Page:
MOSCOW, Idaho – Here’s a guess: the next time University of Idaho president Chuck Staben joins his educrat compadres at a convention or gathering, every five minutes or so he’ll get clapped on the shoulder and steered into a corner and be told in a hushed tone:
“You’re the man, Chuck. Wish I had the stones to do what you did.”
And that doesn’t mean stick it to football.
Staben didn’t stick it to football when he made the decision last weekend – and then announced Thursday – that Idaho’s program will resume play as a Football Championship Subdivision member in the Big Sky Conference come the 2018 season.
He stuck up for his university.
Staben was a few short breaths into his announcement at a chilly and odd press conference in the Kibbie Dome when he dropped the line his presidential pals might want to have stitched into a sampler.
“The University of Idaho’s prestige and relevance will be complemented by our football program,” he said, “not defined by it.”
Does that mean you can still have a relevant university without an independent football schedule full of body-bag games and the FBS brand on your backside?
We’ll see. Idaho’s peers in the Big Sky seem to be doing OK.
So it’s done. The Vandals will play out the two remaining years of their marriage of convenience with the Sun Belt Conference in the Football Bowl Subdivision, start paring down their scholarships from 85 to the FCS limit of 63 and then in 2018 begin their second hitch in the Big Sky, which they abandoned 20 years ago.
“We can’t provide stability by ‘hoping’ another conference will ask us to join them,” Staben said, “or that an FBS conference ‘might’ be realigned in the future to better fit UI.”
This will hardly stop the rancorous debate among the tribe from the north, which intensified the past few years as Idaho bounced from a disintegrating Western Athletic Conference to independence to temporary shelter in the Sun Belt, only to get an eviction notice last month. And, naturally, the FBS hard-liners remain hot, some insisting they’ll withdraw support.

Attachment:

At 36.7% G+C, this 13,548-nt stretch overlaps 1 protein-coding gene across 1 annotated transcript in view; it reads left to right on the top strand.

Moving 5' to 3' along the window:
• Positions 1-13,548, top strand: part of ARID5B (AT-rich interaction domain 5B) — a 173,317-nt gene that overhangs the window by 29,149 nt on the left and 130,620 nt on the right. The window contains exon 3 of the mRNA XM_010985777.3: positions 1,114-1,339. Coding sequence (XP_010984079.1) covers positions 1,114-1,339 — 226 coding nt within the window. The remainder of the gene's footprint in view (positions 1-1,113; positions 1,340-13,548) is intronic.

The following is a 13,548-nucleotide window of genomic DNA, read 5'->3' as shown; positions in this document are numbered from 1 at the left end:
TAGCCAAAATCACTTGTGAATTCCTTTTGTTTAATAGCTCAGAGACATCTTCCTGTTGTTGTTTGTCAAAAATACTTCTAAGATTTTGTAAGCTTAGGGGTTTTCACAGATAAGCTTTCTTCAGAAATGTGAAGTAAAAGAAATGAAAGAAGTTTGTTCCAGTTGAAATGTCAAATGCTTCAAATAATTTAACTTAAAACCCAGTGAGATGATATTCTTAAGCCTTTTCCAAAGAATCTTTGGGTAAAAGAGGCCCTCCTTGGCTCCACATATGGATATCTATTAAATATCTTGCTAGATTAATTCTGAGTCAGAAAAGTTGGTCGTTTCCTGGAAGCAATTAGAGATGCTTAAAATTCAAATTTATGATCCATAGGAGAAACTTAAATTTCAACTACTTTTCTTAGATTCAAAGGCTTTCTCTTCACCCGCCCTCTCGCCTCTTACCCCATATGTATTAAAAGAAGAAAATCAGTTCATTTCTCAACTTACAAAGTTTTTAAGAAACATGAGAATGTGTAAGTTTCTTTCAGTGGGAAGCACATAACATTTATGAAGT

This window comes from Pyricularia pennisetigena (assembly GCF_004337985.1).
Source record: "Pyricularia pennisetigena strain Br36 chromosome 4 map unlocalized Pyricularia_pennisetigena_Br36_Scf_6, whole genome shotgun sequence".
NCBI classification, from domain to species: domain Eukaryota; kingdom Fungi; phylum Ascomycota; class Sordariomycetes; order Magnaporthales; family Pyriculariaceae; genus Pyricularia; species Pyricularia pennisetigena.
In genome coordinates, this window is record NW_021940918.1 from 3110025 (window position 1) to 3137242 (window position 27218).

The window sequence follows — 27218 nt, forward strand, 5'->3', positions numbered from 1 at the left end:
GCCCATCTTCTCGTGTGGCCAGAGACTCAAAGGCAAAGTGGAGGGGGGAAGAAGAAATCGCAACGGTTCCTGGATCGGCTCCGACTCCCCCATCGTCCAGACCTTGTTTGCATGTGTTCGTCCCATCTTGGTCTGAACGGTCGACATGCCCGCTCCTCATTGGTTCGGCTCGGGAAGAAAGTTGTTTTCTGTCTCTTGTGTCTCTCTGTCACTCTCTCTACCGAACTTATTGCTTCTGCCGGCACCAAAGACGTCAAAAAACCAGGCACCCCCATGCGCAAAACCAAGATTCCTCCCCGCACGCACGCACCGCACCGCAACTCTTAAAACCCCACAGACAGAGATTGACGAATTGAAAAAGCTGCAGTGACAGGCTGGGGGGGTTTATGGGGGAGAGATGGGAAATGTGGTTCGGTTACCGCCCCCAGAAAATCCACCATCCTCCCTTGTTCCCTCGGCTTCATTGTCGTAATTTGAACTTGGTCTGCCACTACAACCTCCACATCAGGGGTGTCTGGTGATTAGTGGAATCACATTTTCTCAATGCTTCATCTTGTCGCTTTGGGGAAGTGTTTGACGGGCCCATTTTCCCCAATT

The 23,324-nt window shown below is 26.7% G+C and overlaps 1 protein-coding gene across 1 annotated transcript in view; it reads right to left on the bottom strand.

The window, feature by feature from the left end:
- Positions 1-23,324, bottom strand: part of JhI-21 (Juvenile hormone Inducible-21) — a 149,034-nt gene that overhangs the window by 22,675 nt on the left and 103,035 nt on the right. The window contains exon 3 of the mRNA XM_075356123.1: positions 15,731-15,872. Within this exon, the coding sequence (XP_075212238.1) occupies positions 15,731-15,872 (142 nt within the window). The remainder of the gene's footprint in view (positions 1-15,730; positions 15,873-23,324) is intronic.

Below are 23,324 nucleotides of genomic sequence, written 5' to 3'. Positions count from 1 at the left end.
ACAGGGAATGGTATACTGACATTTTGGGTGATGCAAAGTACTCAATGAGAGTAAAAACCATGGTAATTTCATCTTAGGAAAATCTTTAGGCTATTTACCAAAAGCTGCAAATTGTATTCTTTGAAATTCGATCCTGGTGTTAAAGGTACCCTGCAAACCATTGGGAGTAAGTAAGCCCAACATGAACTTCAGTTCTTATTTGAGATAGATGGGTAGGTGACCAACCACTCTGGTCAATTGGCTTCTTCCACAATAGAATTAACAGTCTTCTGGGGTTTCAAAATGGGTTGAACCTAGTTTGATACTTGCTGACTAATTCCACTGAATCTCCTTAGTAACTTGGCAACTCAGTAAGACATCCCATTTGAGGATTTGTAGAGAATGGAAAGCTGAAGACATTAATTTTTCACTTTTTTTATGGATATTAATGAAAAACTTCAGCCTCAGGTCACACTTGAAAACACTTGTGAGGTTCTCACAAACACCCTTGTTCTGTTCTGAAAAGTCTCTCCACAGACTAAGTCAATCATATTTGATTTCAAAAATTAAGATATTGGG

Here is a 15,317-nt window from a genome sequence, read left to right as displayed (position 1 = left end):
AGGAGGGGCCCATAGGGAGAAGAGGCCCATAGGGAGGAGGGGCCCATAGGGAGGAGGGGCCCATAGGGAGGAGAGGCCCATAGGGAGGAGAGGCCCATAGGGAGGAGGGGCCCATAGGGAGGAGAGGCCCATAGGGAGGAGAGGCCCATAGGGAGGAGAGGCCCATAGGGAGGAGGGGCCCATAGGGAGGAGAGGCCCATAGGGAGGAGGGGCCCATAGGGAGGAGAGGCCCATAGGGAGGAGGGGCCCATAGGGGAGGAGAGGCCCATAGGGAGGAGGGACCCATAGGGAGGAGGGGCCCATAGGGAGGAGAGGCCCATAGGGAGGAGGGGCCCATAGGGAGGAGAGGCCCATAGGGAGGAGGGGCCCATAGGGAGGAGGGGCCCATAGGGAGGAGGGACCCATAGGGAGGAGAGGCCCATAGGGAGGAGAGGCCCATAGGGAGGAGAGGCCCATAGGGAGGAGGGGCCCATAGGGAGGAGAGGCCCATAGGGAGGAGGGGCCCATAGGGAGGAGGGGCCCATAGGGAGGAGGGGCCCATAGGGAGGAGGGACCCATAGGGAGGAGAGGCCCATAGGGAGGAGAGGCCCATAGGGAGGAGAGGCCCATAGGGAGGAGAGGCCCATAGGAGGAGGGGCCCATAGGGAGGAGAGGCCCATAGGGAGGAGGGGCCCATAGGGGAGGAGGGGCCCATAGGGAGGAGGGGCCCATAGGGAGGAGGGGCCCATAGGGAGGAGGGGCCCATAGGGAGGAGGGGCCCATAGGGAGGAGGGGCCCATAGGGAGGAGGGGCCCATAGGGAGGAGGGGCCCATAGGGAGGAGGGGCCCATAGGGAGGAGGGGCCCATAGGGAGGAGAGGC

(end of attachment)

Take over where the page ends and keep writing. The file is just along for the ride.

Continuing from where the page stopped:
“We’ve got some work to do,” athletic director Rob Spear acknowledged Thursday. “We’ve got to engage them and get them back.”
Can they hold a grudge for the next two years? They harbored delusions for 20.
That’s right, the FBS faction had two decades to make it work – to marshal the right allies, generate the resources to show that they belonged and were enough of an asset to a conference to overcome the geography. They never did. Always, ineffectual leadership was blamed – and, yes, the churn in the president’s office led to mucho buck-dodging. But, simply, there were never enough of these particular visionaries, and they were in love mostly with the notion of being FBS and incapable of mustering the muscle.
Yet critics have been eviscerating Staben for taking the easy way out, even as he steered UI on an unprecedented course – though he insisted other schools have made “similar” decisions.
And then he cited “the University of Chicago choosing to leave the Big Ten in 1946.”
Uh, maybe it’s best not get folks thinking you might outfit the team in leather helmets, Mr. President.
As mentioned, it was a curious day. Being that it was Staben’s decision, it was his show – and Spear and coach Paul Petrino looked decidedly uncomfortable as wing men. No surprise – you can’t expect people to invest themselves in a cause and not feel broken, or betrayed, when the script gets rewritten. But they put on their best faces.
“The rules of the game have changed (from) when we got into the FBS,” Spear reasoned, citing Power-5 autonomy, full-cost-of-attendance rides and, most recently, the loosening of rules requiring conferences to have 12 schools to stage a championship game. “As you heard the president talk about it, it is really impossible for us to stay at that level and be competitive.”
Petrino would probably balk at that – he thinks he has a bowl team this fall. But when asked, he said he was prepared to make the transition.
“Looking forward to it,” he said.
However, when approached later as to what input he’d had into the decision, Petrino said, “My input is to coach the football team. I’m the football coach.”
Perhaps we should recall that 20-some years ago, John L. Smith sat at press conference extolling the virtues of Idaho’s jump into what would become FBS football – and then bolted to coach at Utah State two weeks later.
While Staben continually called FCS “the best choice” for Idaho’s athletes and students, if there was an FBS conference option for the Vandals, they’d probably still be there. But there’s no more point betting on the come. You can’t be FBS in a vacuum. There has to be a place for you, and there wasn’t.
For Idaho, the place is the Big Sky. Inevitably.
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